Broadband News

Labour tries Robin Hood approach to faster broadband

We are glad we have a long memory, as it appears a meeting at the forthcoming Labour Party Conference might end up with some getting the impression the Labour Party plans to put even more money into rural broadband if it was to win the 2015 General Election.

Alas as with many announcements this is just another case of recycling something announced earlier in 2013 when the Shadow Minister for Culture, Media and Sport announced that half the super-connected funding would be removed from the cities and handed to the rural areas.

Sounds great if you live in a rural area but a couple of issues:

  • By 2015 the super-connected vouchers and Wi-Fi schemes may have spent the money
  • Shadow farm minister Huw Irranca-Davies suggests this £75m will help 2 million people, we are not sure what £75 per property will deliver in the most rural areas of the UK.
  • What is DEFRA and DCMS already doing in the most rural parts of the UK via the RCBF fund

The coverage of this new spending in Farmers Weekly is as you would expect focused on the impact for farmers and the move towards an all online farm payments system. In theory the UK has some 300,000 active farms, so if Labour intends to commit the £75 million to just farms and we assume half can get broadband of a reasonable standard for online banking and forms (2 to 5Mbps), then there is around £500 per farm, enough to subsidise a satellite based service. The geographic spread of farms makes it difficult to pool money to gain economy of scale for broadband improvements.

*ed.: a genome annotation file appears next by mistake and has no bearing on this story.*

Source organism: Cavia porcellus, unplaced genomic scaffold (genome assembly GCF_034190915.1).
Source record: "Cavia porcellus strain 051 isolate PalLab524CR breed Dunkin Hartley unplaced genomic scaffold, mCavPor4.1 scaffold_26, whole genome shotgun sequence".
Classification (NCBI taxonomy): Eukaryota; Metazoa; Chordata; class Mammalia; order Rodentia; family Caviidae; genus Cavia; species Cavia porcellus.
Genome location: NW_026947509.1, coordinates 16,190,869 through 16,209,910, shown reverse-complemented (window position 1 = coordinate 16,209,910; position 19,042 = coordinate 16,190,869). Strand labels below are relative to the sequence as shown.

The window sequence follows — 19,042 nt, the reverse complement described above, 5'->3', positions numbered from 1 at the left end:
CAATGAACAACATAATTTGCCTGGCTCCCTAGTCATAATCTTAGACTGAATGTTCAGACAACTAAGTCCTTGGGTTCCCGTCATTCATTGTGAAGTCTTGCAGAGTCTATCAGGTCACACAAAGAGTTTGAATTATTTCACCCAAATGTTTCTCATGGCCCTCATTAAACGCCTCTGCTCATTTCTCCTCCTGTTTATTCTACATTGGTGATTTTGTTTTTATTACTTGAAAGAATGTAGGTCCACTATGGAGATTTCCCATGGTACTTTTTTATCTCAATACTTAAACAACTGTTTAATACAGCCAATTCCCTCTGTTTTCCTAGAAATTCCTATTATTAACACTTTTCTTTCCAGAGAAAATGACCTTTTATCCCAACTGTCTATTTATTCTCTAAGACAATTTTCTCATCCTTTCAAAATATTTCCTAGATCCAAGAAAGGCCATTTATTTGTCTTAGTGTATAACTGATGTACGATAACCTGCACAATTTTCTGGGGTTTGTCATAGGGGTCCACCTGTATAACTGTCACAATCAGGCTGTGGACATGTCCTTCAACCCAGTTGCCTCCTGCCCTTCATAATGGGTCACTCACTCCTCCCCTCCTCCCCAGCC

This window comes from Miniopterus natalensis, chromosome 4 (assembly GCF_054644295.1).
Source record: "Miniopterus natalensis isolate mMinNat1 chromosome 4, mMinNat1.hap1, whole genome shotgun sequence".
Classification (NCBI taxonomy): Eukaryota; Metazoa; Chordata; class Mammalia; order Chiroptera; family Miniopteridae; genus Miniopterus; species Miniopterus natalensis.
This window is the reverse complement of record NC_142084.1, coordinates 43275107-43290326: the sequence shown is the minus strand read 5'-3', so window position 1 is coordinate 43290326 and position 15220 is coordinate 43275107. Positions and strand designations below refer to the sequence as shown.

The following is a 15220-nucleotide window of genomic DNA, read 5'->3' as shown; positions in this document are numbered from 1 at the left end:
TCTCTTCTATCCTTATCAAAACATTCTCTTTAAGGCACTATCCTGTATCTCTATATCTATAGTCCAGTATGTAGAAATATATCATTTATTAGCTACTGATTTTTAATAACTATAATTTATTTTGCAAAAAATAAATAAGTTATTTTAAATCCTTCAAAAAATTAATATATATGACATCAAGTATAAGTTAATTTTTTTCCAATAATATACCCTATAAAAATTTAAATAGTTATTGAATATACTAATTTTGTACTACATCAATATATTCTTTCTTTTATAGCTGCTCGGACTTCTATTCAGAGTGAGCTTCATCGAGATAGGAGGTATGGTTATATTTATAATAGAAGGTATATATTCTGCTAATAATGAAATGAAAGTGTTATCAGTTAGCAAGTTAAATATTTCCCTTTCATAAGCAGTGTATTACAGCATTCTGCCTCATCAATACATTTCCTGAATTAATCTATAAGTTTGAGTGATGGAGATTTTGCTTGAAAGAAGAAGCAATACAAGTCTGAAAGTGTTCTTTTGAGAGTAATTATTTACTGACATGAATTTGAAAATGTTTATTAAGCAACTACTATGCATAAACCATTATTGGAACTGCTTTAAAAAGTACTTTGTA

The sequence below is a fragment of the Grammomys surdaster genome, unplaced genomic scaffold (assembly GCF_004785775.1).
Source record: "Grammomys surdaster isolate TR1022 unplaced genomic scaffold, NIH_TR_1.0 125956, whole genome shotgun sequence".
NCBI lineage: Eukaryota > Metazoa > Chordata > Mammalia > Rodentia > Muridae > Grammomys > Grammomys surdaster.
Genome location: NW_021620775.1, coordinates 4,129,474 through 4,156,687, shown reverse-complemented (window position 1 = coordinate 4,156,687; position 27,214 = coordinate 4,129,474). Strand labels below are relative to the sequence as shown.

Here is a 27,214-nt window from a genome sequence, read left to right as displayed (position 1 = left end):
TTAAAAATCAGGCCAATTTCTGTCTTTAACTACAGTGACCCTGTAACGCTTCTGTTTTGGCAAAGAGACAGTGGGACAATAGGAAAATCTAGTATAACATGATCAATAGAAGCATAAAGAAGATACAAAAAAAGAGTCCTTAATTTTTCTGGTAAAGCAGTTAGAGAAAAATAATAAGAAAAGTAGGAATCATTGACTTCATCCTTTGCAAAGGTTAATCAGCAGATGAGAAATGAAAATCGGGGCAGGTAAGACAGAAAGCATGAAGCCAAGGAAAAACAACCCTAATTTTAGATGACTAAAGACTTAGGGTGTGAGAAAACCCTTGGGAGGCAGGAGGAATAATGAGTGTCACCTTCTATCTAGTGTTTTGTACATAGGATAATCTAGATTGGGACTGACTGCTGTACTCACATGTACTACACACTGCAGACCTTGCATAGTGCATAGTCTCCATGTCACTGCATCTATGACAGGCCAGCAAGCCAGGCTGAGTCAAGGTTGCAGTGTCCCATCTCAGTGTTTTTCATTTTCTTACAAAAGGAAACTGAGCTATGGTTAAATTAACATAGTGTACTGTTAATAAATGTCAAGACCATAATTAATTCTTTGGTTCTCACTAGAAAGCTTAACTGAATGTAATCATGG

Perhaps the question that needs to be asked is why is DEFRA pushing towards a new payments system, when it knows not all farms are online? None of the political parties come out of the current broadband situation as shining examples of technical knowledge or having a strong leadership vision.


Not to mention the recycling prior to 2010.

Anyway, the majority of the more rural areas of the UK are in devolved government areas, so it's smoke and mirrors.

  • camieabz
  • over 7 years ago

I managed all the cattle passports, SFP, VAT returns and FMD paperwork on 512k ADSL without issue. The money would be better spent on software / form design to make them small and simple.

  • herdwick
  • over 7 years ago

Labour? No thanks, we won't forgive u for the mess u left us all in 2008. Will never vote for Labour. Hope they won't win next election.

  • adslmax
  • over 7 years ago


I have never voted but I will this time just to try and stop them getting in.

  • pcoventry76
  • over 7 years ago

Lots of farms still on dial up Herdwick. Most can't afford the satellite charges even if they were given the installs, farmers round here have to keep them turned off and ban the kids or they run up massive bills. Even dial up doesn't work in many areas due to lines running overland and getting broken regularly. Mobiles don't have signals. What we need is altnets to get funding and deliver solutions the telcos can't or won't. Funding for fttc should come out of bt profits not our pockets. Its all political claptrap.

  • cyberdoyle
  • over 7 years ago

@CD Why should BT, a private company, and its shareholders pay for commercially non-viable connections? Farmers should look to their friends in the EU who many consider to already give out way too much tax payers' money to farmers. I agree that Altnets are the way to go but they need to be paid for by those using them.

  • MCM999
  • over 7 years ago

By the same logic that BT should pay for FTTC the farmers should pay for satellite for their business, like filling stations do.

The VAT refunds or SPS payments will easily cover the £30 a month you can pay for an adequate satellite connection to do the *necessary* things. It is frankly laughable to claim that businesses that might pay £20k for a secondhand tractor can't afford satellite broadband.